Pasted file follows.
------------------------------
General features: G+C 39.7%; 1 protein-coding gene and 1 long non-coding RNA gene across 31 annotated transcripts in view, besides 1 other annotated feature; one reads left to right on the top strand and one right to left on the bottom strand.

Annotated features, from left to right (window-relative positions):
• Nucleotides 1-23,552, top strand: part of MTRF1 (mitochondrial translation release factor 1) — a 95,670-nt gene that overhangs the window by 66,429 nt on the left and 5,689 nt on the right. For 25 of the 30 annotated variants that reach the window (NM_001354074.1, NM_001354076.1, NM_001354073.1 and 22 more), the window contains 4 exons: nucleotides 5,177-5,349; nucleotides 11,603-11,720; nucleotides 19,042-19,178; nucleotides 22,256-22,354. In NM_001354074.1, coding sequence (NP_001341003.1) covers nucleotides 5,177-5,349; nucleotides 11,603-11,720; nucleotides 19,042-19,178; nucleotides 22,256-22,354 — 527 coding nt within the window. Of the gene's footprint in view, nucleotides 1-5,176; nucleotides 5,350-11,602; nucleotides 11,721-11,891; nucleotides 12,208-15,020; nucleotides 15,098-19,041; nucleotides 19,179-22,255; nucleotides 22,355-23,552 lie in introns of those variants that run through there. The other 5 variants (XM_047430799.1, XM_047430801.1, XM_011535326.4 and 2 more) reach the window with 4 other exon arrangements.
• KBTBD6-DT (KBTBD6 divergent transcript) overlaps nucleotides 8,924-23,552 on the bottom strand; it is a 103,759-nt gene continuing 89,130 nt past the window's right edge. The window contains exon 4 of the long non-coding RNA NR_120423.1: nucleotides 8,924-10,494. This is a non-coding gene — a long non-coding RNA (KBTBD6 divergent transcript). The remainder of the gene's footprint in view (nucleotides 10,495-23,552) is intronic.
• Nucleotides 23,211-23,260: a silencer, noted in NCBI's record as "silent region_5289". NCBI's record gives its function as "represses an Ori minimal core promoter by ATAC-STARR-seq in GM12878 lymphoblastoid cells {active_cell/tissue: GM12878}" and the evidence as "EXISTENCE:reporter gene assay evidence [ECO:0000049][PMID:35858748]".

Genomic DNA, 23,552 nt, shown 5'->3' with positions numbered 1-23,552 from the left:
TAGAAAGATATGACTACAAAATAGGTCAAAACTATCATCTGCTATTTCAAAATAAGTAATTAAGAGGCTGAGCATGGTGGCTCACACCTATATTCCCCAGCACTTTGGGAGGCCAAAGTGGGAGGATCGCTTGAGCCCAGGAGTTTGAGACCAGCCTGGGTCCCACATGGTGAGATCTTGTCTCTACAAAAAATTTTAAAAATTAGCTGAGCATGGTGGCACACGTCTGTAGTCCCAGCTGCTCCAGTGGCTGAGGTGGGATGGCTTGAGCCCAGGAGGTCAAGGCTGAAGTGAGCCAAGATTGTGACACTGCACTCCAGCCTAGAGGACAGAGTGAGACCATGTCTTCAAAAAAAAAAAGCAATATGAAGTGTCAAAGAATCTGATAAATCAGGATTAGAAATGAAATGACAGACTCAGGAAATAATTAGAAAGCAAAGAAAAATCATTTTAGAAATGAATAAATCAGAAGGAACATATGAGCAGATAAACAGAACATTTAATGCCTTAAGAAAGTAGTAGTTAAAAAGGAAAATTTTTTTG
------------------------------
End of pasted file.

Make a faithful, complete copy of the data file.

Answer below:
General features: G+C 39.7%; 1 protein-coding gene and 1 long non-coding RNA gene across 31 annotated transcripts in view, besides 1 other annotated feature; one reads left to right on the top strand and one right to left on the bottom strand.

Annotated features, from left to right (window-relative positions):
• Nucleotides 1-23,552, top strand: part of MTRF1 (mitochondrial translation release factor 1) — a 95,670-nt gene that overhangs the window by 66,429 nt on the left and 5,689 nt on the right. For 25 of the 30 annotated variants that reach the window (NM_001354074.1, NM_001354076.1, NM_001354073.1 and 22 more), the window contains 4 exons: nucleotides 5,177-5,349; nucleotides 11,603-11,720; nucleotides 19,042-19,178; nucleotides 22,256-22,354. In NM_001354074.1, coding sequence (NP_001341003.1) covers nucleotides 5,177-5,349; nucleotides 11,603-11,720; nucleotides 19,042-19,178; nucleotides 22,256-22,354 — 527 coding nt within the window. Of the gene's footprint in view, nucleotides 1-5,176; nucleotides 5,350-11,602; nucleotides 11,721-11,891; nucleotides 12,208-15,020; nucleotides 15,098-19,041; nucleotides 19,179-22,255; nucleotides 22,355-23,552 lie in introns of those variants that run through there. The other 5 variants (XM_047430799.1, XM_047430801.1, XM_011535326.4 and 2 more) reach the window with 4 other exon arrangements.
• KBTBD6-DT (KBTBD6 divergent transcript) overlaps nucleotides 8,924-23,552 on the bottom strand; it is a 103,759-nt gene continuing 89,130 nt past the window's right edge. The window contains exon 4 of the long non-coding RNA NR_120423.1: nucleotides 8,924-10,494. This is a non-coding gene — a long non-coding RNA (KBTBD6 divergent transcript). The remainder of the gene's footprint in view (nucleotides 10,495-23,552) is intronic.
• Nucleotides 23,211-23,260: a silencer, noted in NCBI's record as "silent region_5289". NCBI's record gives its function as "represses an Ori minimal core promoter by ATAC-STARR-seq in GM12878 lymphoblastoid cells {active_cell/tissue: GM12878}" and the evidence as "EXISTENCE:reporter gene assay evidence [ECO:0000049][PMID:35858748]".

Genomic DNA, 23,552 nt, shown 5'->3' with positions numbered 1-23,552 from the left:
TAGAAAGATATGACTACAAAATAGGTCAAAACTATCATCTGCTATTTCAAAATAAGTAATTAAGAGGCTGAGCATGGTGGCTCACACCTATATTCCCCAGCACTTTGGGAGGCCAAAGTGGGAGGATCGCTTGAGCCCAGGAGTTTGAGACCAGCCTGGGTCCCACATGGTGAGATCTTGTCTCTACAAAAAATTTTAAAAATTAGCTGAGCATGGTGGCACACGTCTGTAGTCCCAGCTGCTCCAGTGGCTGAGGTGGGATGGCTTGAGCCCAGGAGGTCAAGGCTGAAGTGAGCCAAGATTGTGACACTGCACTCCAGCCTAGAGGACAGAGTGAGACCATGTCTTCAAAAAAAAAAAGCAATATGAAGTGTCAAAGAATCTGATAAATCAGGATTAGAAATGAAATGACAGACTCAGGAAATAATTAGAAAGCAAAGAAAAATCATTTTAGAAATGAATAAATCAGAAGGAACATATGAGCAGATAAACAGAACATTTAATGCCTTAAGAAAGTAGTAGTTAAAAAGGAAAATTTTTTTG